Times Square at Night, c. 1955* by Bedrich Grunzweig
(*I love the image on this postcard and the fact that On the Beach is on the marquee makes it even more special to me. But I just realized that the estimated date of the photograph on the card is wrong. On the Beach was published in 1957, and the film came out in 1959, so it couldn’t date from ’55.)

In the Wet (1953)
This is probably my favorite Shute because of the subject matter. Another “flashback” novel (this time to 1980!), it tells the story of a biracial Australian airman who finds himself in very interesting circumstances. As England trends towards socialism the royal family face the possibility of exile. But the Commonwealth comes to the rescue! The Australians and Canadians agree to build and operate a two-craft fleet of super cool De Havilland jets, for the sole use of the royals. The fleet is soon put into use to shuttle the Queen and her consort to various Commonwealth countries around the world as they escape from England until things settle down a bit. I loved this book because of the hardware component (I am a sucker for airplanes) but also for its Royal fantasy element—in the same way I liked Alan Bennett’s alternate universe in The Uncommon Reader.

Ordeal (1938 – or What Happened to the Corbetts in the UK):
Also hugely enjoyable. How one family survives when Southampton is bombed and sickness and disease are causing all kinds of shortages and quarantines. The Corbetts live on their little sailboat, skirting the coast of England trying to stay outside the quarantined areas and survive.

A Town Like Alice (1950):
Aside from Pied Piper, this was the most recent Shute I have read. I enjoyed it, but it isn’t one of my favorites even though it is one of Shute’s most popular. A couple meets while prisoners of the Japanese in Southeast Asia during World War II. They meet later in Australia where the heroine is determined to create a successful community in a small town in the middle of nowhere.

Pastoral (1944):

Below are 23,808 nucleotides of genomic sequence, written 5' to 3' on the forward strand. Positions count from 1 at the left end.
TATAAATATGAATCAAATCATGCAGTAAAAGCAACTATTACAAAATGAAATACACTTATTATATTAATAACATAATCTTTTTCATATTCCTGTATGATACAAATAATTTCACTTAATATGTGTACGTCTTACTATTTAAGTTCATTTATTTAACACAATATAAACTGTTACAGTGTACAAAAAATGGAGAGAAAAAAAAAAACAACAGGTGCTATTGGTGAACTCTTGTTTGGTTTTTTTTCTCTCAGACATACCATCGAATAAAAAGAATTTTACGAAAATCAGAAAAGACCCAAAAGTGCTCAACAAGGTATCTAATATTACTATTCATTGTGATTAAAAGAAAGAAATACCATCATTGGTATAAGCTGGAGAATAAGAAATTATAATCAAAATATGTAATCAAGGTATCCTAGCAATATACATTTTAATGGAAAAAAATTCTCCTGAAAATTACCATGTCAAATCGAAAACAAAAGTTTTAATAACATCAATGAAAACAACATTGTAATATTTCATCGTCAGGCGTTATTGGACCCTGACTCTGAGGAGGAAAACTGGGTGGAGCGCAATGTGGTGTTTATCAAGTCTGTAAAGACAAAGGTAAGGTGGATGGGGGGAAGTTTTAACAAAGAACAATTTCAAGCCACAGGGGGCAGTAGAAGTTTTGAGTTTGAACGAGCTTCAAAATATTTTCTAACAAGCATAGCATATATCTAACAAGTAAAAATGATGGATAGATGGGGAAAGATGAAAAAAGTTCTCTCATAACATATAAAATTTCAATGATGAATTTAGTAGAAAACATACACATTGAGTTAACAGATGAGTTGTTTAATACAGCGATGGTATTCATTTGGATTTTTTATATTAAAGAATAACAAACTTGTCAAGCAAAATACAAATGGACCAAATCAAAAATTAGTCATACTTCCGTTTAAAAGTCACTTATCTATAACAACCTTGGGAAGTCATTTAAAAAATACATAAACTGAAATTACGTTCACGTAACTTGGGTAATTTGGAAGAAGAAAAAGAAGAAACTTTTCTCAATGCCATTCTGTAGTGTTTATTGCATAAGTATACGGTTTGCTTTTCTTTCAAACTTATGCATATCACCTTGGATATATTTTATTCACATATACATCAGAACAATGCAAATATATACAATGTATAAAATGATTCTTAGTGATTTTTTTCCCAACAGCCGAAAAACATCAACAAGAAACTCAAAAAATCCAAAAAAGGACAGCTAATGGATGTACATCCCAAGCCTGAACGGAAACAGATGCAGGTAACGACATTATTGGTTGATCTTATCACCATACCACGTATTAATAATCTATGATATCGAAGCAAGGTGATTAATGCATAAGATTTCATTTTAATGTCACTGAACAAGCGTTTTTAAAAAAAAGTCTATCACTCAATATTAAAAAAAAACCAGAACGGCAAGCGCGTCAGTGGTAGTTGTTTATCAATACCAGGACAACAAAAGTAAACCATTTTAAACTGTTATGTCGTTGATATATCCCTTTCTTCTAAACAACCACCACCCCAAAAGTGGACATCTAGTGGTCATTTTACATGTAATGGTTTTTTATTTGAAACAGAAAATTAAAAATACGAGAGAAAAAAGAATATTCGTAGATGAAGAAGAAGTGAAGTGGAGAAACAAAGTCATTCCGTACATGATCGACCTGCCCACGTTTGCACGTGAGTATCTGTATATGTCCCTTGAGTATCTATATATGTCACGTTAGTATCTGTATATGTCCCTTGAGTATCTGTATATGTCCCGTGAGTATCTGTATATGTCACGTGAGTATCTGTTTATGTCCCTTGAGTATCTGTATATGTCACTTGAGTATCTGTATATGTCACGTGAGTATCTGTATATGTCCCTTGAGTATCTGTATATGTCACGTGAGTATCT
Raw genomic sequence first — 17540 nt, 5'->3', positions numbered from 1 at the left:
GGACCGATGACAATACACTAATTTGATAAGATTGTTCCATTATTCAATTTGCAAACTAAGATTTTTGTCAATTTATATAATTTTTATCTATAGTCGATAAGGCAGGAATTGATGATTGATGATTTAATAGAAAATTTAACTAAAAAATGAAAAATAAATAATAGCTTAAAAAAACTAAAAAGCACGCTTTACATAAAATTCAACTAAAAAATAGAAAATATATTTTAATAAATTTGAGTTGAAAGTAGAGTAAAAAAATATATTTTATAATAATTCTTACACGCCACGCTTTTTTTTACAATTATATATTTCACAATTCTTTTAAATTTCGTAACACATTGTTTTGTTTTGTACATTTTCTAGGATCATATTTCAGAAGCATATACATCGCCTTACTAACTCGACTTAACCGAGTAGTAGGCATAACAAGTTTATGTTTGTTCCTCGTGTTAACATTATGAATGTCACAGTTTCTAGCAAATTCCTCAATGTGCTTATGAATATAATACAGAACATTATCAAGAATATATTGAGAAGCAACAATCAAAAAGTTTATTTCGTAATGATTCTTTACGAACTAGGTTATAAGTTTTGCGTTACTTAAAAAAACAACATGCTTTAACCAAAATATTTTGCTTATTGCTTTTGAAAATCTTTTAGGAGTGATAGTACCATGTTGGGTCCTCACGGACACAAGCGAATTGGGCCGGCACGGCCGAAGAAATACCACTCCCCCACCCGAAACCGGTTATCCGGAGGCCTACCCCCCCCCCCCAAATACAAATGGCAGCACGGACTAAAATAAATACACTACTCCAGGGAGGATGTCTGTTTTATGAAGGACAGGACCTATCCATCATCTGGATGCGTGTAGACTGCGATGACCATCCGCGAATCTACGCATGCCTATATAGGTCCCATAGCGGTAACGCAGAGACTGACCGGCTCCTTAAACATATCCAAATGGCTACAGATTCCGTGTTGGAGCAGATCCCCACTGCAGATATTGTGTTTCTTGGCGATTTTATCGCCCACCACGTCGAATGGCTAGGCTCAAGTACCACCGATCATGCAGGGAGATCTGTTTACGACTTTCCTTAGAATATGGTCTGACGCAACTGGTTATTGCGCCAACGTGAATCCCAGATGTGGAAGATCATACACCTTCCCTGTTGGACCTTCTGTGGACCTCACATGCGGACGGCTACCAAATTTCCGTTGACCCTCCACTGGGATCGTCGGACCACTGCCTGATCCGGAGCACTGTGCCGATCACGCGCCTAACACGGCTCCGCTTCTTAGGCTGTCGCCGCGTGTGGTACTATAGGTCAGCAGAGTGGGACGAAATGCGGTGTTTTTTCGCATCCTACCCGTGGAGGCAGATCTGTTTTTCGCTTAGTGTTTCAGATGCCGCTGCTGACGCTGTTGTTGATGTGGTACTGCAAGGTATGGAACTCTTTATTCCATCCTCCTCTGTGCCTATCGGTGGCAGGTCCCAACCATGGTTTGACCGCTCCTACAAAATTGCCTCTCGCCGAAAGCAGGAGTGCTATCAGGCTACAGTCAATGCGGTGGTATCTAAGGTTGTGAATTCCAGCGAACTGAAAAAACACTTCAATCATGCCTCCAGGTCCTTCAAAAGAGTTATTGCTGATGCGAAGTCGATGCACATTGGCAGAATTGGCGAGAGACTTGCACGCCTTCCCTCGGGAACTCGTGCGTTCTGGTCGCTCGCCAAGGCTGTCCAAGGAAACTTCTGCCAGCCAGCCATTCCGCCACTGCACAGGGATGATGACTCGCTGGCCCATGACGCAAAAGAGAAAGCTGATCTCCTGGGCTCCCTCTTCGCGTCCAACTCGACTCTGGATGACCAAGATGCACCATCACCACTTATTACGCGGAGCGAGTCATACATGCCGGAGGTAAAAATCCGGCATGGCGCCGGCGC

I enjoyed this one but I don’t remember too much about it. Life and love in and around an aerodrome in southern England during World War II.

Nancy Pearl, in More Book Lust (a follow-up to the much more fantastic Book Lust) says that Nevil Shute is “too good to miss”. And she is right.

Homage to the Women Unbound Challenge

I won’t be participating (at least not officially) in the Women Unbound Challenge being hosted by Aarti at BookLust, Care at Care’s Online Bookclub and Eva at A Striped Armchair. I am trying to limit any book challenge participation in the next year to books that I already own. I have lots of books by and about women, but I didn’t feel like I had the right ones to really do the challenge justice. Over the years I have read a fair amount of what would be considered women’s studies texts, both fiction and non-fiction, that range from profound and enlightening to unsophisticated and solipsistic. And although, my TBR pile is full of books by and about women, just finding eight books that only sort of fit the bill just didn’t seem right to me.

From about the age of 13 all the way through my undergraduate days, my friends were almost exclusively female—a direct result of not being like the other boys. I was always a little ashamed and embarrassed that all my friends were girls. It wasn’t until I started college that I realized how ridiculous and wrong it was to be ashamed of my fabulous female friends. This was the end of the oppressively retrograde Reagan 80s and the women in my social sphere were decidedly feminist and had a huge influence on my personal and academic world view. (I remember plowing through The Edible Woman by Margaret Atwood and feeling more than a little affinity with the protagonist.) In the years since then I have never really lost that sensibility and it has definitely influenced my reading.

As I looked through my TBR pile, I was hoping to find eight appropriate books so I could achieve the “suffragette” level in the challenge. (The word suffragette always makes me think of my trip to the Women’s Rights National Park in Seneca Falls, NY where Elizabeth Cady Stanton helped organize the first Women’s Rights Convention in 1848.) I found many books that would probably work for the challenge, but not having read them there was no way of knowing for sure. I was worried that many of them might fall into the category of being by a woman, but not being terribly relevant, or even antithetical, to the spirit of the challenge. Plus, in my mind Women’s Studies taken as a whole should be inclusive in terms of race and ethnicity. And I gotta admit, my TBR pile right now is pretty darn white.

So instead of being an official participant in the Women Unbound Challenge I pulled together a list of four literary pairs that may or may not turn out to be appropriate for the challenge. Each of the four pairs is based on a biographical work of a female author, each of whom, I think blazed some trails for women writers. And then I paired each bio with a work of fiction by the same author. In most cases the works of fiction aren’t necessarily the best representations of the author’s feminist proclivities. And in the case of Barbara Pym, her feminist proclivities are still up for debate. But, hey, it’s what I have in my TBR. In any case, here are my four literary pairings:

Willa Cather (pictured)
Non-Fiction: Willa Cather, The Emerging Voice by Sharon O’Brien